Five Hundred Days

Today marks the 500th consecutive day that I’ve both written and published a post to this site. The daily effort started out innocently enough, then quickly became a personal mission based on a decade-old post from Jeremy Cherfas. Hitting 500 has been both a complete accident and a personal desire to improve the quality of my off-the-cuff writing. While an argument can certainly be made that the bulk of what is published here has not improved over the last sixteen months, I would like to think that there have been a higher frequency of posts that effectively communicate ideas … regardless of how many people might agree with them.

As one might expect from anything a person does for any length of time, there have been a number of lessons learned from this little endeavour, foremost of which is the importance of an effective writing tool. For me this has turned out to be Byword, an application that I use on my phone, tablet, and notebook. The fact that it works across these devices has been it’s primary selling feature, though this could change in the future as I continue to move more of my notes into Evernote. However, Byword’s minimalist approach to the writing process has been very much appreciated over the six or so years that I’ve used it, which makes it hard to give up.

Another lesson is really more of a confirmation in the idea that anyone who chooses to publish daily will need to write more than one post in a 24-hour period if they are to release just one item before the clock strikes midnight. Based on the number of semi-written posts that litter iCloud, it’s safe to say that there have been well over 1,000 posts abandoned in various states of completion since September 2018 when this unlikely streak began. Looking at the ones that were completed but never put online, I can see a very clear pattern for what topics I’ll censor myself on. The thread that ties these forsaken posts together is the ongoing reintroduction of Christianity into my life, which has resulted in a number of essays that analyze bits of wisdom contained within the ancient texts and how a better understanding of the stories 20 years ago would have led to a very different outcome during certain events in my life. I find this absolutely fascinating as it shows that despite all the cultural, societal, and technological metamorphoses the world has seen over the last few thousand years, the human condition is very much unchanged.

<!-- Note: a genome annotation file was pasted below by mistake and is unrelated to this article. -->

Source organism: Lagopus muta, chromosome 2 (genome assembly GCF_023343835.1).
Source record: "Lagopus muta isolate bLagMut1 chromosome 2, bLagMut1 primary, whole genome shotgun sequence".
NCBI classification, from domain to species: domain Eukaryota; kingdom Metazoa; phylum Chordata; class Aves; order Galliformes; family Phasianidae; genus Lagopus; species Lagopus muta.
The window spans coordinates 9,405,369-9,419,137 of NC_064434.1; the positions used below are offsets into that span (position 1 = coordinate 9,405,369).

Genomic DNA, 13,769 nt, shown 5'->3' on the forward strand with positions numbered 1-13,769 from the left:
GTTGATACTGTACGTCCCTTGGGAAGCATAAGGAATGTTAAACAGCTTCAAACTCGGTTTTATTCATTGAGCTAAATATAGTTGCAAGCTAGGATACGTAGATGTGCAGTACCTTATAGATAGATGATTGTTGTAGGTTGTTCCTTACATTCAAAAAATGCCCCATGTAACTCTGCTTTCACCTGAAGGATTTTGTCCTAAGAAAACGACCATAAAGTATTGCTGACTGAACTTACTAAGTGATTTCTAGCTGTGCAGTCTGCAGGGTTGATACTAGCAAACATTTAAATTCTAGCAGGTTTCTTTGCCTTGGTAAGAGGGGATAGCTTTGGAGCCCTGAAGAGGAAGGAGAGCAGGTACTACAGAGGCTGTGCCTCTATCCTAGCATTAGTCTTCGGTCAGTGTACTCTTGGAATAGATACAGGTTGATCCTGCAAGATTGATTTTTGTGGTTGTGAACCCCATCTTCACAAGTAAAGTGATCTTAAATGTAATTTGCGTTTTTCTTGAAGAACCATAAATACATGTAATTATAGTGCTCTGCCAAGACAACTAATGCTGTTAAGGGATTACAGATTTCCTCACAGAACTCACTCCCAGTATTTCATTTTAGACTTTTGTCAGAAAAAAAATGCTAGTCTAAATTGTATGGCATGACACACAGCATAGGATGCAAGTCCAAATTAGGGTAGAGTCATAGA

Having maintained the blogging streak for this long, I hope to keep going to one thousand and beyond. Though there will undoubtedly be legitimate reasons to miss a day or two in the future, I’ll make the effort to put something out every day. Even when battling a serious illness or helping family overcome their challenges, there will be the opportunity to turn an idea into structured words. The words will develop sentences, which will build paragraphs, which will resolve into a blog post. There is still a long way for me to go with improving my writing and, so long as I invest the time without making excuses, progress will be made.

Here’s to the next 500, and the 500 after that.